Still, if your credit is less than perfect and you don’t have 20% or more to put down, an FHA loan can be a viable option.

Fannie Mae HomeReady

Fannie Mae’s HomeReady mortgage is specifically designed to help people with relatively low incomes.

In general, your annual income must be at or below 80% of the median income for your area, which you can look up. From there, you can qualify with a credit score of at least 620, or by going through a special underwriting process if you don’t have enough of a credit history to have a score.

If eligible, you can get a mortgage with as little as 3% down. Private mortgage insurance is required. Unlike with FHA loans, it’s removed once your LTV ratio reaches 80%.

Freddie Mac Home Possible

Freddie Mac’s low down payment option, Home Possible, only requires 3% down, and borrowers who don’t have a credit score may be able to qualify.

If you’re buying in a low-income census tract, there’s no income limit. Otherwise, your annual income must be equal to or below 80% of the median income for your area. Use Freddie’s income and property eligibility tool to verify whether you’d qualify.

You’ll also pay for private mortgage insurance until your LTV ratio reaches 80%.


Homebuyers can get a SoFi mortgage worth up to $3 million with as little as 10% down. PMI is required for borrowers with a LTV ratio higher than 80%.

SoFi offers fixed- and adjustable-rate mortgages with 15- and 30-year terms, but you typically need good credit to secure a loan.

Zero-down mortgage options

Loan type Down payment requirement Mortgage insurance/Other fees
USDA  0% Up to 3.5% upfront guarantee fee; up to 0.5% annual fee
VA  0% 1.25%-2.4% upfront funding fee
Physician  As low as 0% (depending on home price) None

USDA loans

USDA loans are backed by the U.S. Department of Agriculture and available to people with low to moderate incomes who live in eligible rural areas. Most lenders underwriting USDA loans require a minimum 640 credit score with no significant delinquencies, foreclosures or bankruptcies in the past several years.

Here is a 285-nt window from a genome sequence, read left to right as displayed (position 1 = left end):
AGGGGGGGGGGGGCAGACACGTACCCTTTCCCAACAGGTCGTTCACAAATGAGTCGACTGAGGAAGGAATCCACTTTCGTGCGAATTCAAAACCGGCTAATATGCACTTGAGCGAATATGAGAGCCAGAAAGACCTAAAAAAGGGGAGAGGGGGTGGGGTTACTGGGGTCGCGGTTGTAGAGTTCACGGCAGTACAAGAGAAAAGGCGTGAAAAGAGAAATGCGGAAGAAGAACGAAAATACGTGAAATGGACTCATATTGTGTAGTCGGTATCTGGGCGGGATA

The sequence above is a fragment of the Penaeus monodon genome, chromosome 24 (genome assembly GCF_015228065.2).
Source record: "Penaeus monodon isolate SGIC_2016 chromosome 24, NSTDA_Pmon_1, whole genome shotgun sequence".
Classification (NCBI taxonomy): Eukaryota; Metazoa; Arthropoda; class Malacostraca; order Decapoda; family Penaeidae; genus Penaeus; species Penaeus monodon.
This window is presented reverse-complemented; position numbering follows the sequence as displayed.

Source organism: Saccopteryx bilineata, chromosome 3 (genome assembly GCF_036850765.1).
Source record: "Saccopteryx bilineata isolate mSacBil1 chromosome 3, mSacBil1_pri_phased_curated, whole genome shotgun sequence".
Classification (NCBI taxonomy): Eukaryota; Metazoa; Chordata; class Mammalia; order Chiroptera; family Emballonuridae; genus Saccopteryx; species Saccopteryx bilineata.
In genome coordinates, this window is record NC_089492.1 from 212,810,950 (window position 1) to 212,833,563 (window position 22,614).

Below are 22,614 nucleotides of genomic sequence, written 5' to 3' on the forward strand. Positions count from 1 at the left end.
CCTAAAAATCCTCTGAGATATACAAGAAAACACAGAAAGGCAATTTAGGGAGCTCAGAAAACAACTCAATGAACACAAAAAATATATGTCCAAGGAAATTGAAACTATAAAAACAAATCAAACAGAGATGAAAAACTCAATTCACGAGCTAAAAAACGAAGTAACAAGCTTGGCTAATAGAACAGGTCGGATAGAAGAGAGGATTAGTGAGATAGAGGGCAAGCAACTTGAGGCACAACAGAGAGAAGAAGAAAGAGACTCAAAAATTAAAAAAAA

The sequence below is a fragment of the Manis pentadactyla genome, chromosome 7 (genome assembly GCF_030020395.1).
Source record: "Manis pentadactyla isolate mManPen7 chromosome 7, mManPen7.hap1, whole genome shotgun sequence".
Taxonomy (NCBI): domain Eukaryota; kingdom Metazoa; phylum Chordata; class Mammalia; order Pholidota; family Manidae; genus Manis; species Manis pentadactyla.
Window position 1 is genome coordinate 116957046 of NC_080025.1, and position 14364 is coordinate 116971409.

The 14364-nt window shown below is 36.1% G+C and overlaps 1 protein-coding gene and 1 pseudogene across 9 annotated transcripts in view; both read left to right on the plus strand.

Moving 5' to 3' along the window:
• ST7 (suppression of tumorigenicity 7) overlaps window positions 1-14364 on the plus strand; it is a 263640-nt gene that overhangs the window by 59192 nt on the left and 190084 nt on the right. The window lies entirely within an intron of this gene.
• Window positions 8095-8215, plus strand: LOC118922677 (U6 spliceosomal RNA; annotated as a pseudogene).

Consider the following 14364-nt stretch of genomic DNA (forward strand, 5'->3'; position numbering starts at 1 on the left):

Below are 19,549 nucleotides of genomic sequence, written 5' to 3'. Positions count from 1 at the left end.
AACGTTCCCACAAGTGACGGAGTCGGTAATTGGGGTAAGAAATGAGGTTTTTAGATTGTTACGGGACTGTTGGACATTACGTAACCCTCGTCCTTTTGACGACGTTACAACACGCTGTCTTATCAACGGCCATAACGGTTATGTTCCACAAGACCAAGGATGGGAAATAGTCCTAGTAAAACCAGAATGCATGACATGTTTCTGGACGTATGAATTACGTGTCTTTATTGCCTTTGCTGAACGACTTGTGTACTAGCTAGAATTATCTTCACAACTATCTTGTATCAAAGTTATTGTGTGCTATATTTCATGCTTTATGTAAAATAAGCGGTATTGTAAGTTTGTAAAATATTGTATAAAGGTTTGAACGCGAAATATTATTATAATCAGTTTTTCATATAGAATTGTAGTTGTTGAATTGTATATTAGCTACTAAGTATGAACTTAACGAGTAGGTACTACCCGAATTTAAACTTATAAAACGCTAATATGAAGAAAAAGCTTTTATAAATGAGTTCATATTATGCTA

If you meet the requirements, you can get a mortgage with 0% down, as long as your non-retirement assets don’t exceed $15,000. While there’s no mortgage insurance, there is an upfront funding fee of no more than 3.5% of your loan amount and an annual fee of no more than 0.5% of your loan amount.

VA loans

VA loans are backed by the Department of Veterans Affairs and allow eligible service members, veterans and their families to purchase homes with 0% down as long as they have “satisfactory credit,” which may be a minimum 620 credit score, depending on the lender.

Another benefit is there’s no mortgage insurance, though there is a one-time funding fee that ranges from 1.25% to 2.4% of the loan amount, as of the date of publishing.

Physician loans

People in the medical profession can get a physician mortgage loan with as little as 0% down (although down payments of 5-10% appear to be more common) and no mortgage insurance requirement.

This can be helpful for medical professionals who are just starting out and aren’t earning much now but expect their income to increase significantly in the future. It can also be helpful for people already several years into the profession who would prefer to put their money elsewhere.

“A lot of doctors would rather have 100% financing and use the money to pay off student loans instead,” Crouse said. “It represents a better return on investment.”

The bottom line

The decision to make a larger down payment comes with trade-offs. On the one hand, a larger down payment reduces the overall cost of your mortgage and can remove certain fees altogether, such as PMI.

On the other hand, a smaller down payment can leave more money to meet other financial goals, such as boosting your emergency fund. Additionally, there are several programs that can help you make a smaller down payment without incurring too many extra costs.

It’s important to be aware of your options, but you still have to make an informed decision based on your financial circumstances. If you’re losing sleep at night because of the down payment percentage you’re considering, it’s probably not worth the trouble. Be sure to make a choice you’ll be comfortable with in the end.